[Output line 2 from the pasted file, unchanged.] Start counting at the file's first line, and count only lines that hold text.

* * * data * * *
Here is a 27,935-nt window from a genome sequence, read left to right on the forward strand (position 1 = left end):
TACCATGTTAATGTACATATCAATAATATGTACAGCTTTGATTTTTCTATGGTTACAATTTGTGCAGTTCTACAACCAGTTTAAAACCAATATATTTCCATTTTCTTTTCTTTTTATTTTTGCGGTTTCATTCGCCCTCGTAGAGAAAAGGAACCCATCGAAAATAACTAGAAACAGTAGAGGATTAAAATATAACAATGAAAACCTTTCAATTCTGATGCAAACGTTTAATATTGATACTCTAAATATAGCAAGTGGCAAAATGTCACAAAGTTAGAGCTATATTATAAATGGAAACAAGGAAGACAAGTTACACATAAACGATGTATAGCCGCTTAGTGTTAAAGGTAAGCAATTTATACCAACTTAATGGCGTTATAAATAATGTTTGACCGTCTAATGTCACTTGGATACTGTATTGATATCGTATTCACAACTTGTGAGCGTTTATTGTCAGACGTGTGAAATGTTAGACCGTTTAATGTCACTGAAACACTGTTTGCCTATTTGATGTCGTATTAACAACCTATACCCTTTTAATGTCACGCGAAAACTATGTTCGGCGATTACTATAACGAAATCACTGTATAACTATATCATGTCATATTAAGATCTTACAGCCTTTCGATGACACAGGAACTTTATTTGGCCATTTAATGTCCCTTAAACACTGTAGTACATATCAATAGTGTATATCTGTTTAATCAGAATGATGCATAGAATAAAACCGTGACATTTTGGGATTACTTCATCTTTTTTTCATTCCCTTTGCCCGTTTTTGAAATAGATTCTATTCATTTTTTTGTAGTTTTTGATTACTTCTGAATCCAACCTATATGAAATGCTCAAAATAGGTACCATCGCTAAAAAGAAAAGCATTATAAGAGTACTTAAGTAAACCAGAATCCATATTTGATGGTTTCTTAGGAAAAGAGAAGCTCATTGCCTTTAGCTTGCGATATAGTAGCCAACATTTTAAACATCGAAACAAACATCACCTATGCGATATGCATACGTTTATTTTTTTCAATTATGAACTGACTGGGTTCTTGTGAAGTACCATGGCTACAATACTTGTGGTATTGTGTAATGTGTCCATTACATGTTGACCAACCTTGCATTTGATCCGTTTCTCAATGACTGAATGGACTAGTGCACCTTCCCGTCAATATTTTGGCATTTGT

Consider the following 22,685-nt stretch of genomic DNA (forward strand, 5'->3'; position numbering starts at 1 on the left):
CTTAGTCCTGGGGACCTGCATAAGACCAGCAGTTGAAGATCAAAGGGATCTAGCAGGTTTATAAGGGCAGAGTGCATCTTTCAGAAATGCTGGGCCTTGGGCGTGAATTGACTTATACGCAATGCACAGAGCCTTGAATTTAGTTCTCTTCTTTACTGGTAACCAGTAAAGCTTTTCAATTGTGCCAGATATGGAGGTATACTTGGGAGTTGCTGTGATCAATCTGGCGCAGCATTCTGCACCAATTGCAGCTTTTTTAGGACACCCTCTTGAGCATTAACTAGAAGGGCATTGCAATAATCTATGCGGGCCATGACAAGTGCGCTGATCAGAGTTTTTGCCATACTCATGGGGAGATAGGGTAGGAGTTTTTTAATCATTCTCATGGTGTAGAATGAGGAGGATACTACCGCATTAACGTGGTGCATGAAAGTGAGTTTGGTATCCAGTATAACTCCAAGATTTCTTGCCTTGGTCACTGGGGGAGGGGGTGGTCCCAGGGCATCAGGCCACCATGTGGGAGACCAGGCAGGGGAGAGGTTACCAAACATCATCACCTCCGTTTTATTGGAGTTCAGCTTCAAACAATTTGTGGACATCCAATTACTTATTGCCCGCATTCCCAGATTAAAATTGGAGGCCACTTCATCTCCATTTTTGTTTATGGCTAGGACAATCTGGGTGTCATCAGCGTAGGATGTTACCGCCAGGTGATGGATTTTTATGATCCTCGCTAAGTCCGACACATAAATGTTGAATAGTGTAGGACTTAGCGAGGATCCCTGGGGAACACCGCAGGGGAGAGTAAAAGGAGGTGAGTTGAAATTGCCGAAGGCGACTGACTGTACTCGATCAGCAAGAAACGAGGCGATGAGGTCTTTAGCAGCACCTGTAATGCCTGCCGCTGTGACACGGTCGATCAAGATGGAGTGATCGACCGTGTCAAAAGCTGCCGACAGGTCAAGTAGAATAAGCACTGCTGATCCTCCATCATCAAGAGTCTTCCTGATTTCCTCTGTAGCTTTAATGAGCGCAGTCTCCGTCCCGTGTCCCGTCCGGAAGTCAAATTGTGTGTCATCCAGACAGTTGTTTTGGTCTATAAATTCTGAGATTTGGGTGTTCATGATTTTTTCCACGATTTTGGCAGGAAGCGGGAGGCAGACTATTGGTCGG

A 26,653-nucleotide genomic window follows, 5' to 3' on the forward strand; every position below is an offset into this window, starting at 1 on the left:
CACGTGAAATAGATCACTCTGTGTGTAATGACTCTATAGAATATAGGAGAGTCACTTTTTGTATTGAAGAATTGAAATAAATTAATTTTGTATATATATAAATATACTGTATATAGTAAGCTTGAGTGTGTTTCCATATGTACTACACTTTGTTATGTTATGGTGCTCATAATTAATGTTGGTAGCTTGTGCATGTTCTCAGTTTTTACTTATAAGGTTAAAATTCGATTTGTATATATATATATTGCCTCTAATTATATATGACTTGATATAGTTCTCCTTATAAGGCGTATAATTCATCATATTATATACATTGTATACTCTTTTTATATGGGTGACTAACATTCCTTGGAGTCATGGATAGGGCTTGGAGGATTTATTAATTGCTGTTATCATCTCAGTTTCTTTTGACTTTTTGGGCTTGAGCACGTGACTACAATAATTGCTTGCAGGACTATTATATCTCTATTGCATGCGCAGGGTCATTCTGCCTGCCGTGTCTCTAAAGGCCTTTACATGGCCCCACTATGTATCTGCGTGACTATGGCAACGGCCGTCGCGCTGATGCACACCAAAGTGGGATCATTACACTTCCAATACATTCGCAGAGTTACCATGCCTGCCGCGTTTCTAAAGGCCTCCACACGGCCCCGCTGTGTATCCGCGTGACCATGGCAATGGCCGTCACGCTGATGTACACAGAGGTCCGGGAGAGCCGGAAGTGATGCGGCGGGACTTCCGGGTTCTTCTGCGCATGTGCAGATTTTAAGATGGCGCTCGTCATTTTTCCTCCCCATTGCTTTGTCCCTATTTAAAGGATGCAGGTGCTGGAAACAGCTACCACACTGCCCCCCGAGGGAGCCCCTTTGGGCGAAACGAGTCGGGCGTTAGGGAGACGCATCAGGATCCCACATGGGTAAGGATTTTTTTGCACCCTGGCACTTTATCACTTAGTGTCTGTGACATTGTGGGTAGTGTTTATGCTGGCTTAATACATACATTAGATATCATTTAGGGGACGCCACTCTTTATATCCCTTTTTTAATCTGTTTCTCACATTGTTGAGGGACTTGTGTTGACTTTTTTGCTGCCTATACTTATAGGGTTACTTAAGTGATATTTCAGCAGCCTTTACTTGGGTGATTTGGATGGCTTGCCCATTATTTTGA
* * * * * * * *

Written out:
TACCATGTTAATGTACATATCAATAATATGTACAGCTTTGATTTTTCTATGGTTACAATTTGTGCAGTTCTACAACCAGTTTAAAACCAATATATTTCCATTTTCTTTTCTTTTTATTTTTGCGGTTTCATTCGCCCTCGTAGAGAAAAGGAACCCATCGAAAATAACTAGAAACAGTAGAGGATTAAAATATAACAATGAAAACCTTTCAATTCTGATGCAAACGTTTAATATTGATACTCTAAATATAGCAAGTGGCAAAATGTCACAAAGTTAGAGCTATATTATAAATGGAAACAAGGAAGACAAGTTACACATAAACGATGTATAGCCGCTTAGTGTTAAAGGTAAGCAATTTATACCAACTTAATGGCGTTATAAATAATGTTTGACCGTCTAATGTCACTTGGATACTGTATTGATATCGTATTCACAACTTGTGAGCGTTTATTGTCAGACGTGTGAAATGTTAGACCGTTTAATGTCACTGAAACACTGTTTGCCTATTTGATGTCGTATTAACAACCTATACCCTTTTAATGTCACGCGAAAACTATGTTCGGCGATTACTATAACGAAATCACTGTATAACTATATCATGTCATATTAAGATCTTACAGCCTTTCGATGACACAGGAACTTTATTTGGCCATTTAATGTCCCTTAAACACTGTAGTACATATCAATAGTGTATATCTGTTTAATCAGAATGATGCATAGAATAAAACCGTGACATTTTGGGATTACTTCATCTTTTTTTCATTCCCTTTGCCCGTTTTTGAAATAGATTCTATTCATTTTTTTGTAGTTTTTGATTACTTCTGAATCCAACCTATATGAAATGCTCAAAATAGGTACCATCGCTAAAAAGAAAAGCATTATAAGAGTACTTAAGTAAACCAGAATCCATATTTGATGGTTTCTTAGGAAAAGAGAAGCTCATTGCCTTTAGCTTGCGATATAGTAGCCAACATTTTAAACATCGAAACAAACATCACCTATGCGATATGCATACGTTTATTTTTTTCAATTATGAACTGACTGGGTTCTTGTGAAGTACCATGGCTACAATACTTGTGGTATTGTGTAATGTGTCCATTACATGTTGACCAACCTTGCATTTGATCCGTTTCTCAATGACTGAATGGACTAGTGCACCTTCCCGTCAATATTTTGGCATTTGT